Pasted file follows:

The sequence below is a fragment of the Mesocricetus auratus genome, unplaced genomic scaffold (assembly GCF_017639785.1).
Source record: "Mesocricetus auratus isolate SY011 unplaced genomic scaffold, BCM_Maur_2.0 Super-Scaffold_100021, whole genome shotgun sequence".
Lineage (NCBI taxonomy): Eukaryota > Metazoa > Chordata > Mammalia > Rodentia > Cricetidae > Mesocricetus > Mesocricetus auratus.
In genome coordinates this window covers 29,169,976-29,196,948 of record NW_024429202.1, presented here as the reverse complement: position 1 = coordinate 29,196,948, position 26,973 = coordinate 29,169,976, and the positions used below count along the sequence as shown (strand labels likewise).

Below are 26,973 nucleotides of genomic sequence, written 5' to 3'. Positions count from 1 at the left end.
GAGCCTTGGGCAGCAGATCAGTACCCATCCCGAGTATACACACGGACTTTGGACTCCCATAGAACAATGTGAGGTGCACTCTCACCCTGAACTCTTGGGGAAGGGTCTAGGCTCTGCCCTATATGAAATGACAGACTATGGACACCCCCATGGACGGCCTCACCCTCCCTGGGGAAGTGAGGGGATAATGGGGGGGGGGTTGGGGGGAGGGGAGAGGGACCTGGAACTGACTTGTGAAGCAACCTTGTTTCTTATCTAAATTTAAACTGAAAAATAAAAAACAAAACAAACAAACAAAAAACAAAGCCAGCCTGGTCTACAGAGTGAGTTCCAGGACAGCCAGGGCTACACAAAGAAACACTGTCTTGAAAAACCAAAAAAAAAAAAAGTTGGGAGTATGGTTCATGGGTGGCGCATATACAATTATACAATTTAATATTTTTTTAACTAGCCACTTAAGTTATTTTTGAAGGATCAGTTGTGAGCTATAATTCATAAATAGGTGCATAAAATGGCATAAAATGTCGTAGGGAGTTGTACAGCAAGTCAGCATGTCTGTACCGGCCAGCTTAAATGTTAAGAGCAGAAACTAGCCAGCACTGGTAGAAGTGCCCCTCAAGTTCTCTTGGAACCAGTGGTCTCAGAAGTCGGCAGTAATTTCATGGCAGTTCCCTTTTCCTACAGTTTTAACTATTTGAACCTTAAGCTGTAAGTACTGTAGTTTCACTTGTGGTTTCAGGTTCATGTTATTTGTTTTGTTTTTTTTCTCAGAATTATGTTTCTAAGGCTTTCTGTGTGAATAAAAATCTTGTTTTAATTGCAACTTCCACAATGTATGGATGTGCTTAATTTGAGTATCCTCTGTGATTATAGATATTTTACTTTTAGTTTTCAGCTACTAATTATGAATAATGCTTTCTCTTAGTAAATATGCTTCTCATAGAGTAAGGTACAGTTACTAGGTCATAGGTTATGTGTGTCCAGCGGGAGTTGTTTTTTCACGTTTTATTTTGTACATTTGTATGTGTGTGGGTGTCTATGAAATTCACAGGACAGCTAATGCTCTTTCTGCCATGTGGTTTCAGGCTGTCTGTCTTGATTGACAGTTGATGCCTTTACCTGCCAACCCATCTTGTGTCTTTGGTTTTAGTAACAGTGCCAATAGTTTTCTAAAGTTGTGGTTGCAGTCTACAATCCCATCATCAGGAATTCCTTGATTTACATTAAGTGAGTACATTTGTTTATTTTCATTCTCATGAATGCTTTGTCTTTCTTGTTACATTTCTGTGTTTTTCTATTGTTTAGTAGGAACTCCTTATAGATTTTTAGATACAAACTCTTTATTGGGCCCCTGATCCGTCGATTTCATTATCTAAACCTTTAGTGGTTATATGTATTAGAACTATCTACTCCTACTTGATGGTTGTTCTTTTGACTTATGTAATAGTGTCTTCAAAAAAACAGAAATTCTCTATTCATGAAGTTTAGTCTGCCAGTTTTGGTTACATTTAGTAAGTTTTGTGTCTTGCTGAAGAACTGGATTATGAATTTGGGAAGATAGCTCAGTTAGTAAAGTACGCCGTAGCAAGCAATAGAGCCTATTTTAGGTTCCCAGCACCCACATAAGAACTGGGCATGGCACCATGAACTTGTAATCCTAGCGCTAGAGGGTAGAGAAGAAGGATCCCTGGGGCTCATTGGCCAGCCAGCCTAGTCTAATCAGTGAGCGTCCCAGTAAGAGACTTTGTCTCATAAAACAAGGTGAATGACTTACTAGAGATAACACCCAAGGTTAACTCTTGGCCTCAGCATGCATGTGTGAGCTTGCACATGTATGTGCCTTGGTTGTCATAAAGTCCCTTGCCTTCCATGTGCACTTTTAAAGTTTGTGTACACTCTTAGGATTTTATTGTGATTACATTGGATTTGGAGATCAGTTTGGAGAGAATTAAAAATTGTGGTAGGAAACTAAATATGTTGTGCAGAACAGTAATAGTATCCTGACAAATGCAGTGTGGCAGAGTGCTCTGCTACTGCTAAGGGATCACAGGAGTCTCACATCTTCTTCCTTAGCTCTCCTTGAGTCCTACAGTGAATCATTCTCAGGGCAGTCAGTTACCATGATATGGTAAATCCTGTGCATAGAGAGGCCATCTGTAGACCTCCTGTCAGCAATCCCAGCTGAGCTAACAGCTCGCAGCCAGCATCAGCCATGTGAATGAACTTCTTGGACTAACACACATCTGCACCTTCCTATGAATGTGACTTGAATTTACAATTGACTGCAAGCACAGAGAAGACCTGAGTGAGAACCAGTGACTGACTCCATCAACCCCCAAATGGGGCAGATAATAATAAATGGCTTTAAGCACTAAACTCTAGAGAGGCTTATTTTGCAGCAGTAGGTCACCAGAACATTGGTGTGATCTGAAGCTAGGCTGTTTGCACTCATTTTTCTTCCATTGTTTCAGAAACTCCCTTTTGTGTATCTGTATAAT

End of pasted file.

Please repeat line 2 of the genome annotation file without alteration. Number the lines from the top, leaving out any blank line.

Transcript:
Source record: "Mesocricetus auratus isolate SY011 unplaced genomic scaffold, BCM_Maur_2.0 Super-Scaffold_100021, whole genome shotgun sequence".